The really amazing thing is that queuing theory is an abstract model, it doesn’t require software systems to work. In order to illustrate this we’ll model a organizational process as a queueing system and perform capacity planning on it.
Suppose that a company has a manual change approval step. This requires each PR hitting a specific code environment have manual approval from a certified approver. Each approval takes an approver ~24 hours from the time its started (ignoring weekends) until the time it’s marked as finished (service time of 24 hours). This could be because the approver has their own queue of items that they need to focus on. Next there are 5 teams and each team produces about 2 features per working day which need approval (2* 5 = 10 requests / day):
How many approvers are necessary to keep wait times under 3 days? By plugging these values directly into a queueing theory calculator we can see that 11 approvers provide a (145335 seconds / 60 seconds/minute / 60 minutes/hour / 24 hours/day) = 1.7 day wait time. By modeling arrival times queueing theory is able to provide insight into the total time a client spends in the system, which isn’t available in a strictly rate based capacity planning approach.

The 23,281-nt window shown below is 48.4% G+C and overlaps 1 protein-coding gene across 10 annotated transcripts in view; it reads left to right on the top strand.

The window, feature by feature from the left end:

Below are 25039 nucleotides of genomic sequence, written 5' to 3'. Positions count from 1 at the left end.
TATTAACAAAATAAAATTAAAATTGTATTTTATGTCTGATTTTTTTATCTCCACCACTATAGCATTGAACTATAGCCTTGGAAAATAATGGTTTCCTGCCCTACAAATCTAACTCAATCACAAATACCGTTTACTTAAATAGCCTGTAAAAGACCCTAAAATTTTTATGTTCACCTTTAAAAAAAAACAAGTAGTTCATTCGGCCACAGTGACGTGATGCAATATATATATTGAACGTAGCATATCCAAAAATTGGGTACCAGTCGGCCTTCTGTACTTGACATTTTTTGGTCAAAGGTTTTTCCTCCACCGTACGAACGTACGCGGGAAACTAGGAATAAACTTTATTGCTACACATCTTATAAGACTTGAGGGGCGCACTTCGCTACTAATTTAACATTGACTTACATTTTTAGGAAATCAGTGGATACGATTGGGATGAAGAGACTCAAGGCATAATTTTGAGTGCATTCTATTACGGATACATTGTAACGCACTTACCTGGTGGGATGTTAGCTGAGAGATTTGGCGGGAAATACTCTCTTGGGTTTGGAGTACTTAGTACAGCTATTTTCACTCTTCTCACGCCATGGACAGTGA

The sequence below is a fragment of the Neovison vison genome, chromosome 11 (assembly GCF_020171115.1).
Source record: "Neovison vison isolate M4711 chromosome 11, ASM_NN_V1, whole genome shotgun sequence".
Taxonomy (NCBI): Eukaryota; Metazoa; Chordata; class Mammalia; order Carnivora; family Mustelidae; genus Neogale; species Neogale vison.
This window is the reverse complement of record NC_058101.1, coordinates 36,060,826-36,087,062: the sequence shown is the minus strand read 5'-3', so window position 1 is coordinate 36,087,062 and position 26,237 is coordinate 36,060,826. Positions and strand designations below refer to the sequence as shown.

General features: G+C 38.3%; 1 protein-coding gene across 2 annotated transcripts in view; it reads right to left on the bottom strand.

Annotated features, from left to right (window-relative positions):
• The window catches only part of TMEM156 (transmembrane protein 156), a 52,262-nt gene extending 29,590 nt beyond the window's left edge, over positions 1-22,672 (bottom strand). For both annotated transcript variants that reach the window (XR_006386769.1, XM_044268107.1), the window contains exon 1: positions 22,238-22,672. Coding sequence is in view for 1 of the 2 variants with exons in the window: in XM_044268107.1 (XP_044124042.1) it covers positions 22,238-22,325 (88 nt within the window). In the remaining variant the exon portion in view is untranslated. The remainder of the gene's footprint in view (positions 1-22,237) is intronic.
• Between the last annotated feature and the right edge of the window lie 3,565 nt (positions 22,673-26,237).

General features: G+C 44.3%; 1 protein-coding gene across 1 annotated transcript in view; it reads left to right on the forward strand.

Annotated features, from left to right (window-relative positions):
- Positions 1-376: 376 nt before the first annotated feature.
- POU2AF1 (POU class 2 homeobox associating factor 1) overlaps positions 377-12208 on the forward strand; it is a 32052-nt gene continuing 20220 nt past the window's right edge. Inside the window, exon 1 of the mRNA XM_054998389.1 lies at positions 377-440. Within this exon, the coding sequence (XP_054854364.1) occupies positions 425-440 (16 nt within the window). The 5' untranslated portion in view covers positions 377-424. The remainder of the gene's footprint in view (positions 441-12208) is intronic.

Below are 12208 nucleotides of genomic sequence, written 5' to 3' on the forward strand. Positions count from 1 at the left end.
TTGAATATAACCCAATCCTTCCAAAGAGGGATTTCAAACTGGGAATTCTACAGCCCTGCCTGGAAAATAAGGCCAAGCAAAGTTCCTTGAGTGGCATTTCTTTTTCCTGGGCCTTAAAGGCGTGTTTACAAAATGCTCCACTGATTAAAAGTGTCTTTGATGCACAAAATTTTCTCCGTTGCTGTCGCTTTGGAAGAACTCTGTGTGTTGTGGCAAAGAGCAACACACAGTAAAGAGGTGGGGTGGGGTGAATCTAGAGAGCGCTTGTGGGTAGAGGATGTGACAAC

Queues show up in tons of people based systems and processes: Physical lines like at movie theater, fast food drive throughs, any line at any restaurant, JIRA, CI pipelines, CD pipelines, Pull Request Reviewers, meeting room scheduling, physical manufacturing pipelines, call center capacity, anything involving choosing an appropriate number of people to service incoming requests from a single (or multiple lines) of work.
I hope that this article explains why queueing theory is essential for capacity planning. It provides view into the system that helps to model a full client experience, by taking into account arrival distributions. While the math behind queueing theory is complicated (at least to me) there are many free calculators available that make it accessible to everyone. Finally, queueing theory isn’t only for software systems. Many business processes and systems can be modeled as queueing systems enabling them to be analyzed using queuing theory. I appreciate you reading this!!